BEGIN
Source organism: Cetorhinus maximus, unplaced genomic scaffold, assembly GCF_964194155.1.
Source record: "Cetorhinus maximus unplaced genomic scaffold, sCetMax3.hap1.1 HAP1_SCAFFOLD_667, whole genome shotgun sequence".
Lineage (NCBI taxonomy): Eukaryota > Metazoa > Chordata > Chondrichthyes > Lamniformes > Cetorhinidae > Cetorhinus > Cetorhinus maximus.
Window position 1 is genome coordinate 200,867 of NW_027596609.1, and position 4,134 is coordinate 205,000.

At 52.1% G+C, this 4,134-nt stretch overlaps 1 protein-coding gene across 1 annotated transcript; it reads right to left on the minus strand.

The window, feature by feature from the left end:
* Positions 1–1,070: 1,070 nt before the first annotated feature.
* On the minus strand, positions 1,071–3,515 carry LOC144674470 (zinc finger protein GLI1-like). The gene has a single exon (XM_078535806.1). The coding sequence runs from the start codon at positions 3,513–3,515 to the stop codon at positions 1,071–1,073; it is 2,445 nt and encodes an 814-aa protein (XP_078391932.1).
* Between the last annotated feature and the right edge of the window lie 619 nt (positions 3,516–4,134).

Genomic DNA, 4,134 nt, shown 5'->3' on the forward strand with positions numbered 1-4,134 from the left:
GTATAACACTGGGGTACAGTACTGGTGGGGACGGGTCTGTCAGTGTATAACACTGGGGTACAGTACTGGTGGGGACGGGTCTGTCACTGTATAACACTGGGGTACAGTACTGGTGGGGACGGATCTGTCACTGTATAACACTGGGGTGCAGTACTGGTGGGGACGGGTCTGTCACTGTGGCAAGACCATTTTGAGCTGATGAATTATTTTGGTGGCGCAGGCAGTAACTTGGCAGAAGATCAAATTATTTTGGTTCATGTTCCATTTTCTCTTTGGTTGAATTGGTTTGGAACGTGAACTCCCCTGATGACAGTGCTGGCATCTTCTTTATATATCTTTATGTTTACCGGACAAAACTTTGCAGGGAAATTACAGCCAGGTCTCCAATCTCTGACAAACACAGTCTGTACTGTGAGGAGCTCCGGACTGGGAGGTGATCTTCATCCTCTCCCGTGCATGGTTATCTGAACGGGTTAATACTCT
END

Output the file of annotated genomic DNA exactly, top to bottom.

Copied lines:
Source organism: Cetorhinus maximus, unplaced genomic scaffold, assembly GCF_964194155.1.
Source record: "Cetorhinus maximus unplaced genomic scaffold, sCetMax3.hap1.1 HAP1_SCAFFOLD_667, whole genome shotgun sequence".
Lineage (NCBI taxonomy): Eukaryota > Metazoa > Chordata > Chondrichthyes > Lamniformes > Cetorhinidae > Cetorhinus > Cetorhinus maximus.
Window position 1 is genome coordinate 200,867 of NW_027596609.1, and position 4,134 is coordinate 205,000.

At 52.1% G+C, this 4,134-nt stretch overlaps 1 protein-coding gene across 1 annotated transcript; it reads right to left on the minus strand.

The window, feature by feature from the left end:
* Positions 1–1,070: 1,070 nt before the first annotated feature.
* On the minus strand, positions 1,071–3,515 carry LOC144674470 (zinc finger protein GLI1-like). The gene has a single exon (XM_078535806.1). The coding sequence runs from the start codon at positions 3,513–3,515 to the stop codon at positions 1,071–1,073; it is 2,445 nt and encodes an 814-aa protein (XP_078391932.1).
* Between the last annotated feature and the right edge of the window lie 619 nt (positions 3,516–4,134).

Genomic DNA, 4,134 nt, shown 5'->3' on the forward strand with positions numbered 1-4,134 from the left:
GTATAACACTGGGGTACAGTACTGGTGGGGACGGGTCTGTCAGTGTATAACACTGGGGTACAGTACTGGTGGGGACGGGTCTGTCACTGTATAACACTGGGGTACAGTACTGGTGGGGACGGATCTGTCACTGTATAACACTGGGGTGCAGTACTGGTGGGGACGGGTCTGTCACTGTGGCAAGACCATTTTGAGCTGATGAATTATTTTGGTGGCGCAGGCAGTAACTTGGCAGAAGATCAAATTATTTTGGTTCATGTTCCATTTTCTCTTTGGTTGAATTGGTTTGGAACGTGAACTCCCCTGATGACAGTGCTGGCATCTTCTTTATATATCTTTATGTTTACCGGACAAAACTTTGCAGGGAAATTACAGCCAGGTCTCCAATCTCTGACAAACACAGTCTGTACTGTGAGGAGCTCCGGACTGGGAGGTGATCTTCATCCTCTCCCGTGCATGGTTATCTGAACGGGTTAATACTCT